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ActiveRain and SEOTammy Emineth is an expert in custom content and original articles for blogs, website, press releases and more. Contact me anytime and feel free to subscribe to this blog to stay up to date on my latest blogs and informative information. Email me or contact me for Real Estate Website Marketing and SEO Content Writing.

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Rainer
112,397
John Puplava
ABC Home Inspections,L.L.C. - Prescott, AZ
ABC Home Inspections,L.L.C.

Tammy--Not all home inspector are perfect.But I believe if you do continue education for a home inspector.They become better home inspector.At the same token I was a general contractor in three states for 20 plus years.I still don't know everything and I just keep on learning..

Nov 21, 2010 06:26 AM #1
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Tammy Emineth
Personal SEO - Website SEO and Real Estate Marketing - Marysville, WA
Content Marketer, SEO Teacher, Website Fixer

So True John! The more inspections they do, the more they learn and know about all different kinds of homes. Asking an inspector how long they have been doing it or how many jobs approximately may make a huge difference on whether or not they really know what they are talking about when it comes to an additional inspection. Thanks :)

Nov 21, 2010 06:29 AM #2
Rainer
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Tricia Pearson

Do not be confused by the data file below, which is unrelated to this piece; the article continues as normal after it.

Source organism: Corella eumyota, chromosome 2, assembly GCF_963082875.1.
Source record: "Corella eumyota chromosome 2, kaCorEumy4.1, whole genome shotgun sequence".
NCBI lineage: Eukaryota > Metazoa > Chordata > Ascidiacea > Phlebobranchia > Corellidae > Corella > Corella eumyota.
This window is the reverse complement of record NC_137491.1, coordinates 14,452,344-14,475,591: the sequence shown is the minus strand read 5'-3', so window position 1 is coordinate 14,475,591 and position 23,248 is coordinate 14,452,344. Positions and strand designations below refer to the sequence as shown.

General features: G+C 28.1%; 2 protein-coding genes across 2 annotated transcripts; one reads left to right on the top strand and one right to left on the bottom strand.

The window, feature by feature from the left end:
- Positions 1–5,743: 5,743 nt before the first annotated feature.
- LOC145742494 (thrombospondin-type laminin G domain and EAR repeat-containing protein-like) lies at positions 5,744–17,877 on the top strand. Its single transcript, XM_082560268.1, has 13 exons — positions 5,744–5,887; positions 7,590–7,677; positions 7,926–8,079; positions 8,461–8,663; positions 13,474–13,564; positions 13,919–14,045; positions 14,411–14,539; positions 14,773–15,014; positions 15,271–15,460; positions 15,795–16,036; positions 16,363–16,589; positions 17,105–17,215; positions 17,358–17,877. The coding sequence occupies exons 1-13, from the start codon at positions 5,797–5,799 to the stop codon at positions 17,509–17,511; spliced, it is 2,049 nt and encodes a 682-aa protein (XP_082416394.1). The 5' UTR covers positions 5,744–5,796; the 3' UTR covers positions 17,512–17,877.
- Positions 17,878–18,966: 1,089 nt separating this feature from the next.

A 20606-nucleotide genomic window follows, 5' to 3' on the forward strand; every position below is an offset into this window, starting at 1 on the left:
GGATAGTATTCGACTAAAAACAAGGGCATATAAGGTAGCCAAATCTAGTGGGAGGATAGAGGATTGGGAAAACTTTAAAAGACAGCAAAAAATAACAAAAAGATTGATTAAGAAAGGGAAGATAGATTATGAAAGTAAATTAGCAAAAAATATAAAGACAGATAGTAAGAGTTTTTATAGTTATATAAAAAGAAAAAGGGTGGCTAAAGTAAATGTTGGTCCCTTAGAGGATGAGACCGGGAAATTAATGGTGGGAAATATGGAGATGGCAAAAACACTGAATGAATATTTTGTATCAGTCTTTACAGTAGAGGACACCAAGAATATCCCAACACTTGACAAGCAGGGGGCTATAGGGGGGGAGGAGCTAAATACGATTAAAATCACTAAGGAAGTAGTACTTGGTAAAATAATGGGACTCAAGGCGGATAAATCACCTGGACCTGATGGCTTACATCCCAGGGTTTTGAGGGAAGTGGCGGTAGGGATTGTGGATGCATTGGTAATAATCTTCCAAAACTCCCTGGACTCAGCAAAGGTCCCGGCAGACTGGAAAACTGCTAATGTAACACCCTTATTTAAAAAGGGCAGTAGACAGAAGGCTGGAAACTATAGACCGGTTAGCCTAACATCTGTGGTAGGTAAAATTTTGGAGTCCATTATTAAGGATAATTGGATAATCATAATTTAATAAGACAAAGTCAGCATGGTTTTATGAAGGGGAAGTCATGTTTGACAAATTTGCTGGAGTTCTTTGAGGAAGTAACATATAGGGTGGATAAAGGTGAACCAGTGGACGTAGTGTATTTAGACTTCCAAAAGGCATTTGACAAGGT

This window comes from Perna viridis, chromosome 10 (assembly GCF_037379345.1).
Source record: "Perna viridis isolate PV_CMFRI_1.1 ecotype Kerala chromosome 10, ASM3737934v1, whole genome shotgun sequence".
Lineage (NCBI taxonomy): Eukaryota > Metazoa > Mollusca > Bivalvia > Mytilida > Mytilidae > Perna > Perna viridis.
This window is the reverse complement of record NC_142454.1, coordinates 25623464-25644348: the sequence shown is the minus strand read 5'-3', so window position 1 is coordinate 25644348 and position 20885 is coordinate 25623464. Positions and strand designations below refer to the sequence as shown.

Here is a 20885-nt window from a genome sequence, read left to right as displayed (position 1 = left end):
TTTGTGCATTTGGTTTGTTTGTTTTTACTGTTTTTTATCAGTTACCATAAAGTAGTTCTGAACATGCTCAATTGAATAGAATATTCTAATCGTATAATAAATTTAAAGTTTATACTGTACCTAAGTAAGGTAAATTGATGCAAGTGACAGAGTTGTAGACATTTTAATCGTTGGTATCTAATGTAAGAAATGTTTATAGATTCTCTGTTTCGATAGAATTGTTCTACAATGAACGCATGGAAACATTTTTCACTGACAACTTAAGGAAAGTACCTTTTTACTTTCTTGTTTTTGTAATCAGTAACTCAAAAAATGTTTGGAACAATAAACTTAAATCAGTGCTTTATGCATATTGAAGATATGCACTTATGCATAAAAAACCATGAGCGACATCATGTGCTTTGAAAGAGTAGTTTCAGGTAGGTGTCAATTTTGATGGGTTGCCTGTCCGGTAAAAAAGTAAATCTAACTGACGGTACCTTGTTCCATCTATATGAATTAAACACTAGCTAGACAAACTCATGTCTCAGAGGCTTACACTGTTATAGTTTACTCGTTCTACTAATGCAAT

Tricia Pearson - Pearson Real Estate - Texas Hill Country - Boerne, TX
Real Estate Broker, San Antonio/Hill Country Homes for Sale

Hi Tammy, I have a couple of inspectors I recommend and when they say "you should have this looked at by an expert" I encourage my Buyers or Sellers to do so.  The extra money spent is well worth it in the long run.

Nov 21, 2010 06:36 AM #3
Rainmaker
431,620
Frances C. Rokicki
Fran Rokicki Realty, LLC - Bolton, CT
Broker-Mentor,CRS

Tammy,

In my state, Connecticut, our home inspectors must be licensed.  This is new, in the past few years, but, so much better.  If something is found on an inspection, we often call in that professional who would repair that problem.  For instance, boiler has used up its time expectancy.  We call in the company who would repair the boiler. It works out well.  That way, if it is an issue, the parties can offer a credit for part or all of an issue or repair it.

Sharing the good life,

Fran, Ct Broker~Mentor

Nov 21, 2010 06:38 AM #4
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Tammy Emineth